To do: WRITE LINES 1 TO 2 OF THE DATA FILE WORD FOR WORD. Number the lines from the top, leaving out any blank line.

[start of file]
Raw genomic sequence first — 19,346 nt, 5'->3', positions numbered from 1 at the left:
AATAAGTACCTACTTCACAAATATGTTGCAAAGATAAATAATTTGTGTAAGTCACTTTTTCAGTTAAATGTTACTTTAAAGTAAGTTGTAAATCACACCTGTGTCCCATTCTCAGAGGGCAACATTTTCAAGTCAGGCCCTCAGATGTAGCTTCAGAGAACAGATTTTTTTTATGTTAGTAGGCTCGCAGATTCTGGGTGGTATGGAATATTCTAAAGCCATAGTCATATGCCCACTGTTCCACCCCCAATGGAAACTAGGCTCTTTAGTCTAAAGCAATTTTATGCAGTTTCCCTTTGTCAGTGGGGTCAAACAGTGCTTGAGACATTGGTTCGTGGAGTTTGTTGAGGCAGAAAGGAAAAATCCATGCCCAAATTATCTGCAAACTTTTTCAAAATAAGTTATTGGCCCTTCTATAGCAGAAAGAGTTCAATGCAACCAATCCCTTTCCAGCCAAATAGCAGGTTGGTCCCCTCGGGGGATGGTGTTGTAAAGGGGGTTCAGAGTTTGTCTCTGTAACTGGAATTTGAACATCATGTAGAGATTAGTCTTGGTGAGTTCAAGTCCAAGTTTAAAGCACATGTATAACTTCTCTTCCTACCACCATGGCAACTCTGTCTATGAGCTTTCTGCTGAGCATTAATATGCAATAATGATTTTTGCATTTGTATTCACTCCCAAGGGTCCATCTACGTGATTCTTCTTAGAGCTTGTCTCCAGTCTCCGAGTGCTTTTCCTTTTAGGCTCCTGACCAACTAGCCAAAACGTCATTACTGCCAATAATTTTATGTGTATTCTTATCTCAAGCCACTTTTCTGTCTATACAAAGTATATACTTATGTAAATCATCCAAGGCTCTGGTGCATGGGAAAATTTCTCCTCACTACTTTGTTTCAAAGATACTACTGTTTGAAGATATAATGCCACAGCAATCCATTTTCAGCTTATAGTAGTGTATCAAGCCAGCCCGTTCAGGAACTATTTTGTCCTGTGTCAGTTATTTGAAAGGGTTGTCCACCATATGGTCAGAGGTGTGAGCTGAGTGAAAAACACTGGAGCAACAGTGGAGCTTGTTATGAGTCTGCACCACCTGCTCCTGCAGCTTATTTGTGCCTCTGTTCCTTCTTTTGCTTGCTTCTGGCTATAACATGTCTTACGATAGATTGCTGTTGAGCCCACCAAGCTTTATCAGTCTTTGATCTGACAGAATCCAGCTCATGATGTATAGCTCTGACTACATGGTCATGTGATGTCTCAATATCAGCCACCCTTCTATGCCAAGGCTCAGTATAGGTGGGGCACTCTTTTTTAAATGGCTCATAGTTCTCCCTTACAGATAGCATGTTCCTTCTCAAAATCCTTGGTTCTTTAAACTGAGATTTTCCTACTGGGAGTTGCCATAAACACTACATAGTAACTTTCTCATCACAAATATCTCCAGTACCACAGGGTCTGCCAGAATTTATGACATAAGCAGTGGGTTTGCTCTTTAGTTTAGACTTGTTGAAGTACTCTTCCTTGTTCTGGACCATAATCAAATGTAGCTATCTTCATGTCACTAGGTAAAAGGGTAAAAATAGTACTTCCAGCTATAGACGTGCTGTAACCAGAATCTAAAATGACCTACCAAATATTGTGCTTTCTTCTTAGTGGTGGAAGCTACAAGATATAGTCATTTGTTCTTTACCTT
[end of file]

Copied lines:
Raw genomic sequence first — 19,346 nt, 5'->3', positions numbered from 1 at the left:
AATAAGTACCTACTTCACAAATATGTTGCAAAGATAAATAATTTGTGTAAGTCACTTTTTCAGTTAAATGTTACTTTAAAGTAAGTTGTAAATCACACCTGTGTCCCATTCTCAGAGGGCAACATTTTCAAGTCAGGCCCTCAGATGTAGCTTCAGAGAACAGATTTTTTTTATGTTAGTAGGCTCGCAGATTCTGGGTGGTATGGAATATTCTAAAGCCATAGTCATATGCCCACTGTTCCACCCCCAATGGAAACTAGGCTCTTTAGTCTAAAGCAATTTTATGCAGTTTCCCTTTGTCAGTGGGGTCAAACAGTGCTTGAGACATTGGTTCGTGGAGTTTGTTGAGGCAGAAAGGAAAAATCCATGCCCAAATTATCTGCAAACTTTTTCAAAATAAGTTATTGGCCCTTCTATAGCAGAAAGAGTTCAATGCAACCAATCCCTTTCCAGCCAAATAGCAGGTTGGTCCCCTCGGGGGATGGTGTTGTAAAGGGGGTTCAGAGTTTGTCTCTGTAACTGGAATTTGAACATCATGTAGAGATTAGTCTTGGTGAGTTCAAGTCCAAGTTTAAAGCACATGTATAACTTCTCTTCCTACCACCATGGCAACTCTGTCTATGAGCTTTCTGCTGAGCATTAATATGCAATAATGATTTTTGCATTTGTATTCACTCCCAAGGGTCCATCTACGTGATTCTTCTTAGAGCTTGTCTCCAGTCTCCGAGTGCTTTTCCTTTTAGGCTCCTGACCAACTAGCCAAAACGTCATTACTGCCAATAATTTTATGTGTATTCTTATCTCAAGCCACTTTTCTGTCTATACAAAGTATATACTTATGTAAATCATCCAAGGCTCTGGTGCATGGGAAAATTTCTCCTCACTACTTTGTTTCAAAGATACTACTGTTTGAAGATATAATGCCACAGCAATCCATTTTCAGCTTATAGTAGTGTATCAAGCCAGCCCGTTCAGGAACTATTTTGTCCTGTGTCAGTTATTTGAAAGGGTTGTCCACCATATGGTCAGAGGTGTGAGCTGAGTGAAAAACACTGGAGCAACAGTGGAGCTTGTTATGAGTCTGCACCACCTGCTCCTGCAGCTTATTTGTGCCTCTGTTCCTTCTTTTGCTTGCTTCTGGCTATAACATGTCTTACGATAGATTGCTGTTGAGCCCACCAAGCTTTATCAGTCTTTGATCTGACAGAATCCAGCTCATGATGTATAGCTCTGACTACATGGTCATGTGATGTCTCAATATCAGCCACCCTTCTATGCCAAGGCTCAGTATAGGTGGGGCACTCTTTTTTAAATGGCTCATAGTTCTCCCTTACAGATAGCATGTTCCTTCTCAAAATCCTTGGTTCTTTAAACTGAGATTTTCCTACTGGGAGTTGCCATAAACACTACATAGTAACTTTCTCATCACAAATATCTCCAGTACCACAGGGTCTGCCAGAATTTATGACATAAGCAGTGGGTTTGCTCTTTAGTTTAGACTTGTTGAAGTACTCTTCCTTGTTCTGGACCATAATCAAATGTAGCTATCTTCATGTCACTAGGTAAAAGGGTAAAAATAGTACTTCCAGCTATAGACGTGCTGTAACCAGAATCTAAAATGACCTACCAAATATTGTGCTTTCTTCTTAGTGGTGGAAGCTACAAGATATAGTCATTTGTTCTTTACCTT